Reality or the Stuff of Dreams
6/17/2014 – Reality vs. the Stuff of Dreams
In my writers’ critique group, a complaint is sometimes hurled at another writer’s plot points by saying, “I don’t believe it, couldn’t happen. It’s not realistic.” Since we are writing fiction, is this a valid criticism?
One might say that so many unbelievable things do happen—we see them online everyday–that we should accept the possibilities, no matter how bizarre. We can point to the old standby from Shakespeare’s Hamlet: “There are more things in heaven and earth, Horatio, than are dreamt of in your philosophy.” Another might say that fiction requires a “willing suspension of disbelief.”
For mystery writers, Dr. Max M. Houck, director of D.C.’s Department of Forensic Sciences, speaking at the Malice Domestic conference, offers this opinion: “Anyone will do anything to anyone.”
My personal favorite is a quote I heard attributed to Emerson which goes something like this: “The ultimate reality is that we live on a spinning ball speeding through infinity.”
When I was a child, I was fascinated by stories of pirates and buried treasure. My parents and friends scoffed at the idea of pirates. And look for buried treasure? Retrieve gold bars from the ocean floor? Ridiculous. Unrealistic. Keep your feet on the ground, they said.
Who is being unrealistic when men like Mel Fisher do bring up gold bars from the ocean floor, when some states require permits for treasure hunting, when pirates still attack ships around the world (72 reported incidents so far this year).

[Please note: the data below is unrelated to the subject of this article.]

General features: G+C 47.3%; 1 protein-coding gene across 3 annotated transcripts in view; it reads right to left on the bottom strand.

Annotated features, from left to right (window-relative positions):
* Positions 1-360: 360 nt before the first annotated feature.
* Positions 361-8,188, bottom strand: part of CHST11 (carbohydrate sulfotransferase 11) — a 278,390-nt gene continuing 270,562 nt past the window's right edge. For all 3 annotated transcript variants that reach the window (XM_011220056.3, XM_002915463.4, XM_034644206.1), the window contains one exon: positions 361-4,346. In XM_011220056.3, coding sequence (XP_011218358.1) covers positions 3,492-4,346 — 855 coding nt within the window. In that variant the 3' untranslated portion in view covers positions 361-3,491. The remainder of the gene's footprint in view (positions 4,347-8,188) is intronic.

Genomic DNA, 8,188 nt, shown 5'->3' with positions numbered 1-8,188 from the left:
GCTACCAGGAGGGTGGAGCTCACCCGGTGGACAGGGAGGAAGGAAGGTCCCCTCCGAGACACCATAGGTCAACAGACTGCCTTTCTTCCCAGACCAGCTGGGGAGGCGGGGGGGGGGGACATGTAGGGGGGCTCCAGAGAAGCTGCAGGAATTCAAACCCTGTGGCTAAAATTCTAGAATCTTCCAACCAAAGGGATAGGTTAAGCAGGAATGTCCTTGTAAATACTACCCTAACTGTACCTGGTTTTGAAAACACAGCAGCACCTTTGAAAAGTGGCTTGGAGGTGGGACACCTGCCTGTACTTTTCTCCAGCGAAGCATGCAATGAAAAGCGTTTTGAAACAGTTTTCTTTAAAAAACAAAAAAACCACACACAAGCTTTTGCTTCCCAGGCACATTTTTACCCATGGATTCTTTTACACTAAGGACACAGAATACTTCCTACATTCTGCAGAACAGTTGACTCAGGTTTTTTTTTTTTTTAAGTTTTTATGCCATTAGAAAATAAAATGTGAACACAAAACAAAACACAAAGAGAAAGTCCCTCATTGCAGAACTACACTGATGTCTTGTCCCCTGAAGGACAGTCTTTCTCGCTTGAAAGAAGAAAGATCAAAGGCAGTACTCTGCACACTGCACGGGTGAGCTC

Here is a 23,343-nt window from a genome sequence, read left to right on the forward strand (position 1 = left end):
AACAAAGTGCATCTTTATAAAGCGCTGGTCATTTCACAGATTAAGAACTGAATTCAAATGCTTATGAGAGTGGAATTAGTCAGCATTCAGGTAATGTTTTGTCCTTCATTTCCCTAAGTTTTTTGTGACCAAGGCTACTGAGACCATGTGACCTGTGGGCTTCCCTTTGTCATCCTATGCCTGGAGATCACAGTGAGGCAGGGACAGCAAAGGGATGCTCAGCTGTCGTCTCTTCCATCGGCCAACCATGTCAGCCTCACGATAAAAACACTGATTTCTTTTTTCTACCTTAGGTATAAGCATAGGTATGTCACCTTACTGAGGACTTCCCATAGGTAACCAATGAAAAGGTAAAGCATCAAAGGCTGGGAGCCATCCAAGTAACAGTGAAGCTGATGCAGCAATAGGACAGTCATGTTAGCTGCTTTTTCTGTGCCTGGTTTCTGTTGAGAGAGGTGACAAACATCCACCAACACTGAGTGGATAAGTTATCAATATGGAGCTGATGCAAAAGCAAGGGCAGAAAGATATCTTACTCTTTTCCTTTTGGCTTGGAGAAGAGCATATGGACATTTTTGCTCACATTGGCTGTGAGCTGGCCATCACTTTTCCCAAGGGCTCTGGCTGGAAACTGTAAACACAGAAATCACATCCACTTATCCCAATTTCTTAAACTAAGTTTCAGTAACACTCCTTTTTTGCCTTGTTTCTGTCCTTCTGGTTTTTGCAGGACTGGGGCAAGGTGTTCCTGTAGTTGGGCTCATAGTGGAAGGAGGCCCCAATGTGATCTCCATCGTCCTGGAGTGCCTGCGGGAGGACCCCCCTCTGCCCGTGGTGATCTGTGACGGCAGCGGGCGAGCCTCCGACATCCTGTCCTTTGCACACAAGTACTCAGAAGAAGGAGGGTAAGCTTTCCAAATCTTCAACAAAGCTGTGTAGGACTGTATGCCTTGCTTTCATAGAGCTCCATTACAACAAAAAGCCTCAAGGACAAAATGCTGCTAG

Archaeology seems steeped in fantasy, yet it is actually grounded, so to speak, in recapturing the every day reality of people in the past. I once met a man who had always wanted to be an archaeologist but became a stockbroker because everyone told him to be realistic. Finally fed up with the stockbroker business, he took an advanced degree in archaeology. Since then he has never been without a job as an archaeologist. Of course, it helped immensely that he also knew how to write, a valued skill among his colleagues.
I am fond of mysteries by Beverly Connor, an archaeologist herself. Her fiction may delve into the inexplicable and strange, but it is still realistic.
I also enjoy Carl Hiaason. Some of his characters are hilarious and quite, uh, unusual. But I’m from Florida. The rules are different there (an old Florida slogan), and I’ve met people like Hiaason’s, bizarre or not. They’re all interesting.
Eileen has ridden a camel in the Moroccan Sahara, fished for piranhas on the Amazon, sailed in a felucca on the Nile, and lived for three years on a motorsailer, exploring the coast from Annapolis to Key West. Eileen has many years experience writing, editing and designing all manner of publications for nonprofits and professional associations. She is now co-owner of Summit Crossroads Press, which publishes books for parents, and its fiction imprint, Amanita Books. The inspiration for her 90s Club mystery series springs from meeting a slim, attractive woman at a pool party who was the only one actually in the pool swimming laps, and she was 91 years old. Since then, Eileen has collected articles about people in their 90s—and 100s—who are still active, alert and on the job. She often speaks at retirement villages on “Old Dogs, New Tricks.”